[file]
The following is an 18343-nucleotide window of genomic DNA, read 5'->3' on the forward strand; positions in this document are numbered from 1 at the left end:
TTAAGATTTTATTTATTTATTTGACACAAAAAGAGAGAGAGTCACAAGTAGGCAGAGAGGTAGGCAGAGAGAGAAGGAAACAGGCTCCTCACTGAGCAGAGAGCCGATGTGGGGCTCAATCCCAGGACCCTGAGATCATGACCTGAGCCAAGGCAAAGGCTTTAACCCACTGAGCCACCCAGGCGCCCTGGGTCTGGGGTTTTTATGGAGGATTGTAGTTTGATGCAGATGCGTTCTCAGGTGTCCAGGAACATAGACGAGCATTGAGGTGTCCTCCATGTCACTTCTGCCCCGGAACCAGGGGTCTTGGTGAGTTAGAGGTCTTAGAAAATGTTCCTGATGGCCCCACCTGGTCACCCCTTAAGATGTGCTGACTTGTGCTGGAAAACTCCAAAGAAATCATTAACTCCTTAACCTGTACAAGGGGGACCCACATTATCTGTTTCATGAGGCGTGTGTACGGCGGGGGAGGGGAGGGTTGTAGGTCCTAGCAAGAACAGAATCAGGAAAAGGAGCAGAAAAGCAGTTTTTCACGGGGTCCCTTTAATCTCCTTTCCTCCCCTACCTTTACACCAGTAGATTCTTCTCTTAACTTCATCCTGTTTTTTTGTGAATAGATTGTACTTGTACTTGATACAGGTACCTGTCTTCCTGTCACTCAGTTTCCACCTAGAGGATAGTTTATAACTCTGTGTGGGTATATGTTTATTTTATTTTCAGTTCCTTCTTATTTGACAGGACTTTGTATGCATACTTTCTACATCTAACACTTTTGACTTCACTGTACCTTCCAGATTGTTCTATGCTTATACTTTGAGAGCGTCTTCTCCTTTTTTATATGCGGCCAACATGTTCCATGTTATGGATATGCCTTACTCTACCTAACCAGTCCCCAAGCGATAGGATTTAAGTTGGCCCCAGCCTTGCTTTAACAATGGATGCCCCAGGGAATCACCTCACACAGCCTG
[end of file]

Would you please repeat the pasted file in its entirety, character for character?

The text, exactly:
The following is an 18343-nucleotide window of genomic DNA, read 5'->3' on the forward strand; positions in this document are numbered from 1 at the left end:
TTAAGATTTTATTTATTTATTTGACACAAAAAGAGAGAGAGTCACAAGTAGGCAGAGAGGTAGGCAGAGAGAGAAGGAAACAGGCTCCTCACTGAGCAGAGAGCCGATGTGGGGCTCAATCCCAGGACCCTGAGATCATGACCTGAGCCAAGGCAAAGGCTTTAACCCACTGAGCCACCCAGGCGCCCTGGGTCTGGGGTTTTTATGGAGGATTGTAGTTTGATGCAGATGCGTTCTCAGGTGTCCAGGAACATAGACGAGCATTGAGGTGTCCTCCATGTCACTTCTGCCCCGGAACCAGGGGTCTTGGTGAGTTAGAGGTCTTAGAAAATGTTCCTGATGGCCCCACCTGGTCACCCCTTAAGATGTGCTGACTTGTGCTGGAAAACTCCAAAGAAATCATTAACTCCTTAACCTGTACAAGGGGGACCCACATTATCTGTTTCATGAGGCGTGTGTACGGCGGGGGAGGGGAGGGTTGTAGGTCCTAGCAAGAACAGAATCAGGAAAAGGAGCAGAAAAGCAGTTTTTCACGGGGTCCCTTTAATCTCCTTTCCTCCCCTACCTTTACACCAGTAGATTCTTCTCTTAACTTCATCCTGTTTTTTTGTGAATAGATTGTACTTGTACTTGATACAGGTACCTGTCTTCCTGTCACTCAGTTTCCACCTAGAGGATAGTTTATAACTCTGTGTGGGTATATGTTTATTTTATTTTCAGTTCCTTCTTATTTGACAGGACTTTGTATGCATACTTTCTACATCTAACACTTTTGACTTCACTGTACCTTCCAGATTGTTCTATGCTTATACTTTGAGAGCGTCTTCTCCTTTTTTATATGCGGCCAACATGTTCCATGTTATGGATATGCCTTACTCTACCTAACCAGTCCCCAAGCGATAGGATTTAAGTTGGCCCCAGCCTTGCTTTAACAATGGATGCCCCAGGGAATCACCTCACACAGCCTG